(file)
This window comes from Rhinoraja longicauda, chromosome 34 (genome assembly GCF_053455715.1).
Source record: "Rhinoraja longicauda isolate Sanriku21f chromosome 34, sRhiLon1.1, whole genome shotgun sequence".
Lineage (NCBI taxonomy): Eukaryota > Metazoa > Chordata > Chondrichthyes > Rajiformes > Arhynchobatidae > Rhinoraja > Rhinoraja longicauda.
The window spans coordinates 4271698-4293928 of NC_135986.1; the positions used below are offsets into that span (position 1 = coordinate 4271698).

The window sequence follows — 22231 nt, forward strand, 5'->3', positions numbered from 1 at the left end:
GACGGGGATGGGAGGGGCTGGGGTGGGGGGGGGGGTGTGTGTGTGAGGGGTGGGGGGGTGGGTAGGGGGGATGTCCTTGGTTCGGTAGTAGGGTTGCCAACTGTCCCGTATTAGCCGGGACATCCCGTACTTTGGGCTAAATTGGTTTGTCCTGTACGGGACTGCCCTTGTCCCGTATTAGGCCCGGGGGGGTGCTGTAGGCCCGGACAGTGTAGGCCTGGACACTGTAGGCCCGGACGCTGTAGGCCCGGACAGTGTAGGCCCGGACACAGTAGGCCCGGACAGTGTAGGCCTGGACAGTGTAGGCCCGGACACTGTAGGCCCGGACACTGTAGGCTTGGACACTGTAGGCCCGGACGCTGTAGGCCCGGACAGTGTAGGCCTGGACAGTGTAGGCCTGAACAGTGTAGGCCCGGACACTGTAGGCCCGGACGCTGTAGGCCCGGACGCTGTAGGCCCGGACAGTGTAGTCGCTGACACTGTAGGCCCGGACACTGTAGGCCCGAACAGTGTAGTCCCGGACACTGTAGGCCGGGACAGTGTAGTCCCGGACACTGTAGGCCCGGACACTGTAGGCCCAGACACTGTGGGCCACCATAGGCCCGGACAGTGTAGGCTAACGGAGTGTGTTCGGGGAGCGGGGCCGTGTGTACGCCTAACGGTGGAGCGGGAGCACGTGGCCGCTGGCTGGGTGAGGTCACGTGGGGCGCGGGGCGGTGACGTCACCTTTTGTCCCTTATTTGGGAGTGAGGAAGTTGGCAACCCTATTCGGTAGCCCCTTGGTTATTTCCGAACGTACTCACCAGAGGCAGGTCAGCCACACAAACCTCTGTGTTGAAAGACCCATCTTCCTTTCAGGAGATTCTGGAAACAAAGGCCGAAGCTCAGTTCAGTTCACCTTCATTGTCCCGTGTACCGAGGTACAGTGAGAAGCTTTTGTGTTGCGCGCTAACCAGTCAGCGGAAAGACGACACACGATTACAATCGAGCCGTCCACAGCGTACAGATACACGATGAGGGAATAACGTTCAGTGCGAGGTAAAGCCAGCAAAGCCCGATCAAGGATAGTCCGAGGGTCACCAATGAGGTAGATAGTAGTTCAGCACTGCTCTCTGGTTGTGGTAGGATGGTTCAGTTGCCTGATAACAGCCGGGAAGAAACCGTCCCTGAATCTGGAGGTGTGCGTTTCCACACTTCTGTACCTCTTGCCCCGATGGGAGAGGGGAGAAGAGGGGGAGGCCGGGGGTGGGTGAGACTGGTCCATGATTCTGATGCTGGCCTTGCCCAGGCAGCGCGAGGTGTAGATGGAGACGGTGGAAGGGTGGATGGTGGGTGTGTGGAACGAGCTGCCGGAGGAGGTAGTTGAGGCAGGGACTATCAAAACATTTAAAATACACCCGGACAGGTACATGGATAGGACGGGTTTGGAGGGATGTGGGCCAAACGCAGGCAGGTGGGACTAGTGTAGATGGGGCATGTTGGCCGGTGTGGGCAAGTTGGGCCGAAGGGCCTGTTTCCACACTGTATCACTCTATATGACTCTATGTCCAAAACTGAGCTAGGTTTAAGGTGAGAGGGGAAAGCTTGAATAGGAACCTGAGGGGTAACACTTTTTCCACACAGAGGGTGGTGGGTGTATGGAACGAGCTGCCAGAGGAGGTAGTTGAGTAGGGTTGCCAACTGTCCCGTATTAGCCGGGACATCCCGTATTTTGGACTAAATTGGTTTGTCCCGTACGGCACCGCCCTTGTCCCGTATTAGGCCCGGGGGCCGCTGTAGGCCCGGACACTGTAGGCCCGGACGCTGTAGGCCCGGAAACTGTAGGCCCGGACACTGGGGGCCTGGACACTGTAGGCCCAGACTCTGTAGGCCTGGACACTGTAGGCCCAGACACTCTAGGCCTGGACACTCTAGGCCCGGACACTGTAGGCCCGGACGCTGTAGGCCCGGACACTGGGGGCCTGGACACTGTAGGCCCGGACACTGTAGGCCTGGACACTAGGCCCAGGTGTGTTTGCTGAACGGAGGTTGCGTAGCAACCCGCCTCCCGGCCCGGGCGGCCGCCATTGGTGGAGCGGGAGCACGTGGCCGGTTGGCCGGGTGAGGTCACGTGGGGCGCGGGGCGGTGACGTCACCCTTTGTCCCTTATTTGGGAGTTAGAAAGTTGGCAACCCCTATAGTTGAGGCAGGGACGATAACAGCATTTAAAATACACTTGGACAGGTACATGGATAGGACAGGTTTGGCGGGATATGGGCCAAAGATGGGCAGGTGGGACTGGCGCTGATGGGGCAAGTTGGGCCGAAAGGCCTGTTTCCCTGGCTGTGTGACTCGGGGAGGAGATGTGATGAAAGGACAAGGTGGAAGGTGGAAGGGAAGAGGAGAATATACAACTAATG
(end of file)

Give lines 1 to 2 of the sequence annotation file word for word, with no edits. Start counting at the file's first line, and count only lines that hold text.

This window comes from Rhinoraja longicauda, chromosome 34 (genome assembly GCF_053455715.1).
Source record: "Rhinoraja longicauda isolate Sanriku21f chromosome 34, sRhiLon1.1, whole genome shotgun sequence".